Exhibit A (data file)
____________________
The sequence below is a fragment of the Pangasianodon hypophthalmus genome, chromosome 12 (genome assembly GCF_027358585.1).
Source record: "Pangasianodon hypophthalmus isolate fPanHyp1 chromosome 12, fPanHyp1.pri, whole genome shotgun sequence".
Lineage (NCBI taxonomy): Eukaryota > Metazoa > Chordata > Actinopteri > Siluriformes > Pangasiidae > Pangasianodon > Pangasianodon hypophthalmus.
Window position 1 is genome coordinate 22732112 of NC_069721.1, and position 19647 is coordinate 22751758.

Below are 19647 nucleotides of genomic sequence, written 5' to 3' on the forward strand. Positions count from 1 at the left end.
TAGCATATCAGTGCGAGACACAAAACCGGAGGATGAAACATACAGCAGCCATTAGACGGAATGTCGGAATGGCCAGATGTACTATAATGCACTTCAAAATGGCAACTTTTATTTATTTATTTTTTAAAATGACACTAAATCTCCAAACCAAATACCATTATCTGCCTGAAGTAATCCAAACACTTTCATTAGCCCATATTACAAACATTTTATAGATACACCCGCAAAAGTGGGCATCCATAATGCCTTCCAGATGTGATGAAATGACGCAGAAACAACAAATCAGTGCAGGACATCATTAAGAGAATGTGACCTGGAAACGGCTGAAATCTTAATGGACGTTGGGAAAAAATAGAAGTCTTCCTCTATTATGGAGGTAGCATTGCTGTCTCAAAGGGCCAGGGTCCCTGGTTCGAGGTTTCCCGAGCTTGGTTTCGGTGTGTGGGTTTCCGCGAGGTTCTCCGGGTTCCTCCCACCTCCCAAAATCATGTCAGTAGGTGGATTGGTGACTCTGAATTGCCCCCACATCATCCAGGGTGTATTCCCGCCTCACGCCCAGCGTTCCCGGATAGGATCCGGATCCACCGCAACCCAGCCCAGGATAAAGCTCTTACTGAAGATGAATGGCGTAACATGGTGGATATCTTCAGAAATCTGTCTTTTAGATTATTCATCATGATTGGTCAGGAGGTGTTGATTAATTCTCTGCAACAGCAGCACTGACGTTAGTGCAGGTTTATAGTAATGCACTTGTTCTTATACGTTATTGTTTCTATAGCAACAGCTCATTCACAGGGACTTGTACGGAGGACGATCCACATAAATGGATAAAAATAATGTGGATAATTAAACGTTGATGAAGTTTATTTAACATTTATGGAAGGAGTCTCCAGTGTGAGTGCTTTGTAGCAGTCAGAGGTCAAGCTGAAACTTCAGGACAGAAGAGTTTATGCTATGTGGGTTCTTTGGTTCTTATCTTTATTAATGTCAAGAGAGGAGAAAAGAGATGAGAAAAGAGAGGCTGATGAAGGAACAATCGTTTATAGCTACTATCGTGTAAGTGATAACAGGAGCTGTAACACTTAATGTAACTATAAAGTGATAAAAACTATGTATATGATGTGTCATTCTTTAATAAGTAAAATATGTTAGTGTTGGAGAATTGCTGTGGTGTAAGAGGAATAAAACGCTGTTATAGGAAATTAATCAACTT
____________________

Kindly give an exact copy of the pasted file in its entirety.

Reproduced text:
The sequence below is a fragment of the Pangasianodon hypophthalmus genome, chromosome 12 (genome assembly GCF_027358585.1).
Source record: "Pangasianodon hypophthalmus isolate fPanHyp1 chromosome 12, fPanHyp1.pri, whole genome shotgun sequence".
Lineage (NCBI taxonomy): Eukaryota > Metazoa > Chordata > Actinopteri > Siluriformes > Pangasiidae > Pangasianodon > Pangasianodon hypophthalmus.
Window position 1 is genome coordinate 22732112 of NC_069721.1, and position 19647 is coordinate 22751758.

Below are 19647 nucleotides of genomic sequence, written 5' to 3' on the forward strand. Positions count from 1 at the left end.
TAGCATATCAGTGCGAGACACAAAACCGGAGGATGAAACATACAGCAGCCATTAGACGGAATGTCGGAATGGCCAGATGTACTATAATGCACTTCAAAATGGCAACTTTTATTTATTTATTTTTTAAAATGACACTAAATCTCCAAACCAAATACCATTATCTGCCTGAAGTAATCCAAACACTTTCATTAGCCCATATTACAAACATTTTATAGATACACCCGCAAAAGTGGGCATCCATAATGCCTTCCAGATGTGATGAAATGACGCAGAAACAACAAATCAGTGCAGGACATCATTAAGAGAATGTGACCTGGAAACGGCTGAAATCTTAATGGACGTTGGGAAAAAATAGAAGTCTTCCTCTATTATGGAGGTAGCATTGCTGTCTCAAAGGGCCAGGGTCCCTGGTTCGAGGTTTCCCGAGCTTGGTTTCGGTGTGTGGGTTTCCGCGAGGTTCTCCGGGTTCCTCCCACCTCCCAAAATCATGTCAGTAGGTGGATTGGTGACTCTGAATTGCCCCCACATCATCCAGGGTGTATTCCCGCCTCACGCCCAGCGTTCCCGGATAGGATCCGGATCCACCGCAACCCAGCCCAGGATAAAGCTCTTACTGAAGATGAATGGCGTAACATGGTGGATATCTTCAGAAATCTGTCTTTTAGATTATTCATCATGATTGGTCAGGAGGTGTTGATTAATTCTCTGCAACAGCAGCACTGACGTTAGTGCAGGTTTATAGTAATGCACTTGTTCTTATACGTTATTGTTTCTATAGCAACAGCTCATTCACAGGGACTTGTACGGAGGACGATCCACATAAATGGATAAAAATAATGTGGATAATTAAACGTTGATGAAGTTTATTTAACATTTATGGAAGGAGTCTCCAGTGTGAGTGCTTTGTAGCAGTCAGAGGTCAAGCTGAAACTTCAGGACAGAAGAGTTTATGCTATGTGGGTTCTTTGGTTCTTATCTTTATTAATGTCAAGAGAGGAGAAAAGAGATGAGAAAAGAGAGGCTGATGAAGGAACAATCGTTTATAGCTACTATCGTGTAAGTGATAACAGGAGCTGTAACACTTAATGTAACTATAAAGTGATAAAAACTATGTATATGATGTGTCATTCTTTAATAAGTAAAATATGTTAGTGTTGGAGAATTGCTGTGGTGTAAGAGGAATAAAACGCTGTTATAGGAAATTAATCAACTT